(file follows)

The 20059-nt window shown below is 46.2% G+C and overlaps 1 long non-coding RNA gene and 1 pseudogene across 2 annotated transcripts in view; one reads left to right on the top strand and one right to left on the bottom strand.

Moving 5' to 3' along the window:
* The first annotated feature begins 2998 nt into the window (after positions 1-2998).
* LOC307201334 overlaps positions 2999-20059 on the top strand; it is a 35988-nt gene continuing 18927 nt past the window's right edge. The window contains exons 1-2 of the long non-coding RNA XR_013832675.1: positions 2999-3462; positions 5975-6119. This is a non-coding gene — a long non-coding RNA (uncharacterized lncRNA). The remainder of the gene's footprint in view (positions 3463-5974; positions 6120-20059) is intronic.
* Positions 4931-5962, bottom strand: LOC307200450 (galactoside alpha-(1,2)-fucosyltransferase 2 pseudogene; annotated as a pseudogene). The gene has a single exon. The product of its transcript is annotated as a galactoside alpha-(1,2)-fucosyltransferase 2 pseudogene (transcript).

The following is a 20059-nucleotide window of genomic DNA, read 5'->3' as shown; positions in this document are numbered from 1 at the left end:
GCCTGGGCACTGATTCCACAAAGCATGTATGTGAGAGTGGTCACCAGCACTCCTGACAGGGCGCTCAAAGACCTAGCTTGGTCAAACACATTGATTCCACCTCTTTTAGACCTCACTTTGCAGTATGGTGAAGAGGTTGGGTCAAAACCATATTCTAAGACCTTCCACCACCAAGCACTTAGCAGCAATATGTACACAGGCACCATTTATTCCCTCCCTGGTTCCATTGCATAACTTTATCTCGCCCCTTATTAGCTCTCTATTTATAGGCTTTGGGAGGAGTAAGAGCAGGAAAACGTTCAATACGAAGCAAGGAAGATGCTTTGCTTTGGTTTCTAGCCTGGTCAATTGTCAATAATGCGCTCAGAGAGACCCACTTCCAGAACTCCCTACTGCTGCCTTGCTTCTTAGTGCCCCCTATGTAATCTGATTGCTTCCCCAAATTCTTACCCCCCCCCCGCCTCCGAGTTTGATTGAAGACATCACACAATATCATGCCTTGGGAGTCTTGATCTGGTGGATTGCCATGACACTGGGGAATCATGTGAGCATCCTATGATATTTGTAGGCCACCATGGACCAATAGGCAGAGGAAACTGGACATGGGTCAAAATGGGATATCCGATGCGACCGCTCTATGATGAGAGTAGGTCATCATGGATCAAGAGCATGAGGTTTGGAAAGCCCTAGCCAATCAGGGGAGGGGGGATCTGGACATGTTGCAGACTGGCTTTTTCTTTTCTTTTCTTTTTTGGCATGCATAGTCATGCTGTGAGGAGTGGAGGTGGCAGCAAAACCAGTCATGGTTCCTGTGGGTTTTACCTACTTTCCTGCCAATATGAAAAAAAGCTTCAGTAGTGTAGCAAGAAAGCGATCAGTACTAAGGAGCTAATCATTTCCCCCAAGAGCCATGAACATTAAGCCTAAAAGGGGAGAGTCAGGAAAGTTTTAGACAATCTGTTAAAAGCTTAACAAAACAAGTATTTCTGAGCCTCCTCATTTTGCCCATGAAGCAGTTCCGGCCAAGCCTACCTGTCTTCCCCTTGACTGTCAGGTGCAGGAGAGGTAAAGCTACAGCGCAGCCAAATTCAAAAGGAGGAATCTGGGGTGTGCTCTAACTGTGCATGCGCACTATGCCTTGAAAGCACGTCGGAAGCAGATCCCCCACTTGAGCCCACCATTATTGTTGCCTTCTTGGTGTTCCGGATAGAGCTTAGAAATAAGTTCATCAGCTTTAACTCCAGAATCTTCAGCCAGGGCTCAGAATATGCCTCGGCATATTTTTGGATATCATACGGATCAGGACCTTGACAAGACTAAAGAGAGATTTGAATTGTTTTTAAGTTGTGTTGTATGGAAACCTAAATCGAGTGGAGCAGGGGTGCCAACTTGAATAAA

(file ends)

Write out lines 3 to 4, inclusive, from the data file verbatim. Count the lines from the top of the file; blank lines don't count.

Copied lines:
* The first annotated feature begins 2998 nt into the window (after positions 1-2998).
* LOC307201334 overlaps positions 2999-20059 on the top strand; it is a 35988-nt gene continuing 18927 nt past the window's right edge. The window contains exons 1-2 of the long non-coding RNA XR_013832675.1: positions 2999-3462; positions 5975-6119. This is a non-coding gene — a long non-coding RNA (uncharacterized lncRNA). The remainder of the gene's footprint in view (positions 3463-5974; positions 6120-20059) is intronic.